Now working with familiar parts, it was simple to hook up to the onboard serial port to scope for data. To [Ray]’s delight, the device was outputting all the weather data out over the connection, and in plaintext to boot. The station also featured the ability to connect to Weather Underground, and watching the debug messages during this process helped [Ray] to understand the format of the information.
It’s rare that manufacturers make it so easy, but debug ports can often be a treasure trove of information to the budding hacker. We’ve seen others cracked before, too.
There can be few readers who were young in the 1970s who did not want to share in the adventures of the fearless animated ghost-hunting young crime-fighters of Scooby-Doo. What do you remember from the series though? The Mystery Machine van? Scooby snacks? Or perhaps the improbably haunted theme parks whose owners would have got away with it if it hadn’t been for those pesky kids? For [Alex Shakespeare] it seems to have been the trope of haunted pictures whose subject’s eyes would follow the protagonists around the room, because when he made a wall-mounted weather indicator he gave it an owl with eyes doing just that.
The weather part of the device is straightforward enough, an ESP8266 board drives a set of servos that move dial indicators according to data from the Dark Sky API. The owl’s moving googly eyes are the party piece though, for them the ESP takes input from an Adafruit AMG8833 thermal sensor array and drives a servo and lever arrangement to do the moving. Finally, the thermal camera’s output is available to see on the ESP’s web server. All the details of the project can be found via a GitHub repository.
The result is shown in the video below the break, and as you might expect in the spirit of its inspiration it’s more comedic than haunting. But maybe there’s the root of the popularity of artworks that follow the viewer, of which this is merely the latest in a long line.
Continue reading “Let A Spooky Owl Tell You The Weather”
Building a weather station isn’t too tall of an order for anyone getting into an electronics project. There are plenty of plans online, and you can even put your station on Weather Underground if it meets certain standards. These usually have access to a reliable source of power, though, and like any electronics project can get challenging quickly once it needs to work reliably in a remote location. The weather station from [Tegwyn☠Twmffat] has met this challenge though, and has been working reliably for three years now.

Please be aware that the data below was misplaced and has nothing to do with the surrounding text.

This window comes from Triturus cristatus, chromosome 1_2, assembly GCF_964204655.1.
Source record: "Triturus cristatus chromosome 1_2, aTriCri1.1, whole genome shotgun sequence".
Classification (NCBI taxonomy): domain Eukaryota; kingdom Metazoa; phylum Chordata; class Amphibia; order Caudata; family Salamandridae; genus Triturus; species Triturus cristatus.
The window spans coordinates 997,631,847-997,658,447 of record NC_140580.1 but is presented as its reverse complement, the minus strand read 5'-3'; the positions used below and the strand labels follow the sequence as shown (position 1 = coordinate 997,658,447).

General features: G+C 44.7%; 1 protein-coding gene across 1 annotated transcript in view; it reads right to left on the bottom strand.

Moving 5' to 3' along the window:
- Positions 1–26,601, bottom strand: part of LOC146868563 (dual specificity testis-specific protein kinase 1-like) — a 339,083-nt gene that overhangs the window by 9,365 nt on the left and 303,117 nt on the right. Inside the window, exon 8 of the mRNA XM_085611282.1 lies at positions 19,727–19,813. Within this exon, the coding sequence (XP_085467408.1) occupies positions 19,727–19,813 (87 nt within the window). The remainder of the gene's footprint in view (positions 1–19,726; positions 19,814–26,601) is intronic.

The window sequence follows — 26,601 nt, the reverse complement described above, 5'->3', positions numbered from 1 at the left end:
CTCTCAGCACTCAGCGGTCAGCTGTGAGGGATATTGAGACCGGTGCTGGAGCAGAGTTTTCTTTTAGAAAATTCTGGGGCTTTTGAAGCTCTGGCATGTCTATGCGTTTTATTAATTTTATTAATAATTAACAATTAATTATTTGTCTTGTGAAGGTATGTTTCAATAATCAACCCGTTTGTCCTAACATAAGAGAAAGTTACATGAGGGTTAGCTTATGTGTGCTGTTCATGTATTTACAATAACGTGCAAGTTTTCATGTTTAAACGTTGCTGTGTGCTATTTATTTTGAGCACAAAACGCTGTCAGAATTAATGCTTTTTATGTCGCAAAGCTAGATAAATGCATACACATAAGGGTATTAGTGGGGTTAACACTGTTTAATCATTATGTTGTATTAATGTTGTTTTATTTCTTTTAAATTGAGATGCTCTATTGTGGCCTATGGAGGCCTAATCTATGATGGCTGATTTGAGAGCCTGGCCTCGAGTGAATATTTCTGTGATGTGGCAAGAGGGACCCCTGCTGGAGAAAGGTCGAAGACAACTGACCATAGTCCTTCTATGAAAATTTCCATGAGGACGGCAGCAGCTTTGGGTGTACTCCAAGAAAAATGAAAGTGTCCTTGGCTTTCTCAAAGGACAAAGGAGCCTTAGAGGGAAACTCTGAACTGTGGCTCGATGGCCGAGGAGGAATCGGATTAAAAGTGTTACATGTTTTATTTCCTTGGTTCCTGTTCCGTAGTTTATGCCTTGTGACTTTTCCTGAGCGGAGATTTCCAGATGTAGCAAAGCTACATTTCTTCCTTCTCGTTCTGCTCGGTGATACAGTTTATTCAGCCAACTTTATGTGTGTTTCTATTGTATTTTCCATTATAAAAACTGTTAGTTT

Getting that sort of reliability from any circuit that has to be powered by an unreliable source (solar, wind, etc.) and a battery is quite a challenge. Not only do you need to sort out the power management and make sure that you can get enough sun in the winter for your application, but you’ll need to do some extreme low power modifications to your circuitry as well. This weather station accomplishes all of that, helped by using LoRa for communication, and also comes complete with a separate hardware watchdog timer that can reboot the weather station if it loses power or hangs up for some reason.
If you’ve been looking for a weather station to build, this is a great place to start. [Tegwyn☠Twmffat] also goes through the assembly of the weather station, complete with a guy-wire-supported platform to mount it on. There are other weather stations out there too, if you need even more ideas about saving power in remote areas.
If the great Samuel Clemens were alive today, he might modify the famous meteorological quip often attributed to him to read, “Everyone complains about weather forecasts, but I can’t for the life of me see why!” In his day, weather forecasting was as much guesswork as anything else, reading the clouds and the winds to see what was likely to happen in the next few hours, and being wrong as often as right. Telegraphy and better instrumentation made forecasting more scientific and improved accuracy steadily over the decades, to the point where we now enjoy 10-day forecasts that are at least good for planning purposes and three-day outlooks that are right about 90% of the time.
What made this increase in accuracy possible is supercomputers running sophisticated weather modeling software. But models are only as good as the raw data that they use as input, and increasingly that data comes from on high. A constellation of satellites with extremely sensitive sensors watches the planet, detecting changes in winds and water vapor in near real-time. But if the people tasked with running these systems are to be believed, the quality of that data faces a mortal threat from an unlikely foe: the rollout of 5G cellular networks.
Continue reading “How 5G Is Likely To Put Weather Forecasting At Risk”